I don't even know what to make of this story!!!!!!!!
Libya says it's quitting Arab League
From the International Desk
Published 10/24/2002 3:08 PM
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TRIPOLI, Libya, Oct. 24 (UPI) -- Libya Thursday informed the Arab League it intends to quit the 22-nation body, a high-ranking source at Libya's Ministry of African Unity said.
The ministry source did not give the reasons for President Moammar Gadhafi's decision to pull his oil-rich country out, but last March he launched a scathing attack on Arab governments and called on Libya's Council, or parliament, to take the country out of the league, which he called a masquerade.
It was Gadhafi's reaction to a peace plan put forward by Saudi Arabia and unanimously approved by the league to end the conflict between Israel and the Palestinians.
Gadhafi told parliament last month the failure of Arab leaders to confront the Israeli crackdown on the Palestinian uprising made him feel ashamed to be an Arab.
In Cairo, Arab League spokesman Hisham Yusif said the organization had not been officially notified of Libya's intent, the third time it has said it would quit the league since joining it in 1953.
The league was set up in 1945 to bring Arab countries together. It requires member states to give one year's notice of their intention to leave.
Arab League Secretary-General Amr Musa, who visited Tripoli earlier this month, asked Gadhafi to postpone his decision to leave the body, Yusif said.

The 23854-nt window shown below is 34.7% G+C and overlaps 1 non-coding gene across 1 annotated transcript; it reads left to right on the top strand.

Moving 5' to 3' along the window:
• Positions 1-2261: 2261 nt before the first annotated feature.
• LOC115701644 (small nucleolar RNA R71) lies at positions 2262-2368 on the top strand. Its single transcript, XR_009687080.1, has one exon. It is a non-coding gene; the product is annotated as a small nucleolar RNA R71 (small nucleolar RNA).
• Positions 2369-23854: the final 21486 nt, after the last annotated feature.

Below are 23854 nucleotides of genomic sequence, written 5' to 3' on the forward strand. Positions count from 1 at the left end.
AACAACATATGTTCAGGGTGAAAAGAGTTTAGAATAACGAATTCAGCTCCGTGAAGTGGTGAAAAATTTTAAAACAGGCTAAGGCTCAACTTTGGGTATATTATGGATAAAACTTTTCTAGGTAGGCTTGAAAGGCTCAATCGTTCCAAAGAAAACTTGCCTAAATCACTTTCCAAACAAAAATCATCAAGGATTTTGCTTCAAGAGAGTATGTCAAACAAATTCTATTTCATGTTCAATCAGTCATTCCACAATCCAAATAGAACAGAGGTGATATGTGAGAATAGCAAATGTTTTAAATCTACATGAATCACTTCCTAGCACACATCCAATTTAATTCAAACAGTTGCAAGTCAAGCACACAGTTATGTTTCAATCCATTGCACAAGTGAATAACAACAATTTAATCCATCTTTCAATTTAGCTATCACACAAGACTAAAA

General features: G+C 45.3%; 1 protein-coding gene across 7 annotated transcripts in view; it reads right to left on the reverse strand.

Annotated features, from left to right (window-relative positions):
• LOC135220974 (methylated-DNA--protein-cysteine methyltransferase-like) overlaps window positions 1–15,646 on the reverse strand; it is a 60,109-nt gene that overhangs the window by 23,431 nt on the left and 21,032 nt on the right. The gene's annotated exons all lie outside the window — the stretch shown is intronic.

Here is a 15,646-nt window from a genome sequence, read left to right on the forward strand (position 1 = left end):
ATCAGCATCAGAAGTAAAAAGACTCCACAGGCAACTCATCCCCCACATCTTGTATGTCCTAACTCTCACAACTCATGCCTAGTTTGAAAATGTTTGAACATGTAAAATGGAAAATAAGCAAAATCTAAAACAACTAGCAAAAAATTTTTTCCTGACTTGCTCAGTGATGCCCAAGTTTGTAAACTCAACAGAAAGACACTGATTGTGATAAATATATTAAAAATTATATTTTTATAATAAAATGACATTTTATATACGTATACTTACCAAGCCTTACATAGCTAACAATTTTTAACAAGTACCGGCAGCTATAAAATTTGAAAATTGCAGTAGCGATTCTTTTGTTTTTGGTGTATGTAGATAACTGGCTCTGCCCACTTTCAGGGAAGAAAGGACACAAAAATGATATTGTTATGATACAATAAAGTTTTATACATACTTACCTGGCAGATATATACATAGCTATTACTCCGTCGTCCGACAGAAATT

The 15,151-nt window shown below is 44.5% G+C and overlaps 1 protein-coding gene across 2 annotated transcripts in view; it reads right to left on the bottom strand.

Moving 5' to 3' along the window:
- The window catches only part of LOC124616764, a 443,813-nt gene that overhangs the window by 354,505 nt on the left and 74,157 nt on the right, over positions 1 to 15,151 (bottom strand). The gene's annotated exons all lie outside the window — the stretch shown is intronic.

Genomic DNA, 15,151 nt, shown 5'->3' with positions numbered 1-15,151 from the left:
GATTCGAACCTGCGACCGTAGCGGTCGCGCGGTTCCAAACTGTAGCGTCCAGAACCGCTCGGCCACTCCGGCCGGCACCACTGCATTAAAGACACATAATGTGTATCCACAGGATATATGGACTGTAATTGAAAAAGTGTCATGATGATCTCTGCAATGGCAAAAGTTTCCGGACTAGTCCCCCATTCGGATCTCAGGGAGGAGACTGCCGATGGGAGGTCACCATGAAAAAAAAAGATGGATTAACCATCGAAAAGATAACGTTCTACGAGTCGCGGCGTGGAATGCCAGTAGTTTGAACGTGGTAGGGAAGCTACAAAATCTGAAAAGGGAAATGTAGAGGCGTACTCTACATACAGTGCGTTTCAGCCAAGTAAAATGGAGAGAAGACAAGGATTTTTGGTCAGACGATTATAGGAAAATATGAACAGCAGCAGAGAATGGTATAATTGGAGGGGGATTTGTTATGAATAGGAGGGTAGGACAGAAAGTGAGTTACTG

Gadhafi criticized Arab indifference to his numerous attempts to form a united Arab bloc ever since he acceded to power in a coup d'etat in 1969 that overthrew the Senusi monarchy.
Gadhafi was also bitter over what he called Arab laxity and failure to stand up for their causes and confront humiliation at the hands of their enemies.
On Oct. 13, Libyan demonstrators burned effigies of Arab leaders at a mass demonstration in Tripoli to protest what were seen as the repeated humiliations suffered by the Arabs at the hands of Israel and the United States.
Analysts saw Gadhafi as having switched his attention to Africa after his repeated failures to establish a leading role in Arab affairs. He was enraged by the failure of Arab governments to support Libya when it was under international sanctions for its suspected role in the bombing of a Pan Am airliner over the Scottish town of Lockerbie in December 1988.
But Libya was supported by African nations that broke an air embargo by sending their civilian planes to Tripoli. In recent years, Gadhafi has sought to attain a position as leader of the African states.